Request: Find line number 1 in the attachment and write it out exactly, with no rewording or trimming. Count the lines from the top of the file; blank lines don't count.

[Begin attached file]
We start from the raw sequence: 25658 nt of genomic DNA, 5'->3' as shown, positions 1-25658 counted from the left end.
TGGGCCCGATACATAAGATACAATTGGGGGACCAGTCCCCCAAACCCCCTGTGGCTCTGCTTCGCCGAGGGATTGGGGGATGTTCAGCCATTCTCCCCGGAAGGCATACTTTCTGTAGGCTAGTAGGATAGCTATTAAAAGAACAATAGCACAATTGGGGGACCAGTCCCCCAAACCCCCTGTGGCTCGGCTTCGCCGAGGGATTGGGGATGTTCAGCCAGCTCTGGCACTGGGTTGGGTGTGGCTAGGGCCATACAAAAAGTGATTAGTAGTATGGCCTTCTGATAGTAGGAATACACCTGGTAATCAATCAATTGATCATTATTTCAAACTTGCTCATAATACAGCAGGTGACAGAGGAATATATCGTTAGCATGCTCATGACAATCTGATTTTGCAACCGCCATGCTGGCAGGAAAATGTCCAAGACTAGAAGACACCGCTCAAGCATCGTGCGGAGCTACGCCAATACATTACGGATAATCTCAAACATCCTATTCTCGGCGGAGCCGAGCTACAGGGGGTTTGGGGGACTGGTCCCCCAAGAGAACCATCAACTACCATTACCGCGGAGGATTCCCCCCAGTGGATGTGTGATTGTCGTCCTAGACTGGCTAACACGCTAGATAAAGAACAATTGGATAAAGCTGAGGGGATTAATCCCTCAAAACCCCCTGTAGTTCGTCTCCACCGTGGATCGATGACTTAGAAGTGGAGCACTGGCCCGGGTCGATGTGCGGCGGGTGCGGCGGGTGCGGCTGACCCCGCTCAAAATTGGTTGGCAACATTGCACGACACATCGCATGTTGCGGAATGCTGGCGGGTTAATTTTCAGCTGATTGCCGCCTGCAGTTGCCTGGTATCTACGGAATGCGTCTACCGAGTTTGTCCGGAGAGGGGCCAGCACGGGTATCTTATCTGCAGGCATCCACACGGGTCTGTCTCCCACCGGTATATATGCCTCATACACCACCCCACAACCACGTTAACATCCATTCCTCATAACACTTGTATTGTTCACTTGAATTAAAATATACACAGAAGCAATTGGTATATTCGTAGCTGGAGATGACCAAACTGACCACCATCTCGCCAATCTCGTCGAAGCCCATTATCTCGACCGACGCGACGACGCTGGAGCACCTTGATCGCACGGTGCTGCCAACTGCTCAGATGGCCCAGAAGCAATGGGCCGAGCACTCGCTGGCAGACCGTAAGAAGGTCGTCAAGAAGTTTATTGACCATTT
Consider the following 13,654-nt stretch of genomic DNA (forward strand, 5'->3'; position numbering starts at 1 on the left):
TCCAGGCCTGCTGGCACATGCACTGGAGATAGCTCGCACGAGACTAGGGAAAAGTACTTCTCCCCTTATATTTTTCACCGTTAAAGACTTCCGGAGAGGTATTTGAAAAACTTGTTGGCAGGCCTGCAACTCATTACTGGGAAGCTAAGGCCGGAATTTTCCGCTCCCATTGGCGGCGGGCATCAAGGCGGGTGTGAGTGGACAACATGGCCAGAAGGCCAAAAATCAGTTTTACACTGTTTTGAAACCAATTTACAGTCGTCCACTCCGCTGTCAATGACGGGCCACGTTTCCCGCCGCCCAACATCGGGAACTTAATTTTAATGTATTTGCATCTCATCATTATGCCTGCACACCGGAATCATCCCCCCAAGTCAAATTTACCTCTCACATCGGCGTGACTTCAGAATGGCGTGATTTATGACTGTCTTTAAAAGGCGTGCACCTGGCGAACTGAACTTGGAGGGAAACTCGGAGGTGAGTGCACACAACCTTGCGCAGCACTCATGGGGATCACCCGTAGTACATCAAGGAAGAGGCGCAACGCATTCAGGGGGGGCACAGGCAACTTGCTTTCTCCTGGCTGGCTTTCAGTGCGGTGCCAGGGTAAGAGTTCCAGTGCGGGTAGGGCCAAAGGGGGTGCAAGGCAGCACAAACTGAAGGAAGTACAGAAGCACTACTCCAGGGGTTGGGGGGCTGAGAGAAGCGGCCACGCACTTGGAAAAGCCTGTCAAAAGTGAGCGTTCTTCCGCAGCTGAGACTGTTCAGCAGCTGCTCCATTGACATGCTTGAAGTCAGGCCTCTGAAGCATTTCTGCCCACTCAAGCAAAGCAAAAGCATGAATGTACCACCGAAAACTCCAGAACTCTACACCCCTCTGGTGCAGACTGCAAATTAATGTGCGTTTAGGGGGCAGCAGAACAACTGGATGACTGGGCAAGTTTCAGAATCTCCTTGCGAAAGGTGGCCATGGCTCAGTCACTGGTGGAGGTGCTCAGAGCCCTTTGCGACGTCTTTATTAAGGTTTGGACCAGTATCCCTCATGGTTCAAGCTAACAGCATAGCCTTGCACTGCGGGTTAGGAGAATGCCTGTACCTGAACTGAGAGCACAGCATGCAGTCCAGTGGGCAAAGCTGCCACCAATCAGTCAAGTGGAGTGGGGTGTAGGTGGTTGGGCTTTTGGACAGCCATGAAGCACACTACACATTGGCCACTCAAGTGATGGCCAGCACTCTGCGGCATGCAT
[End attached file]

We start from the raw sequence: 25658 nt of genomic DNA, 5'->3' as shown, positions 1-25658 counted from the left end.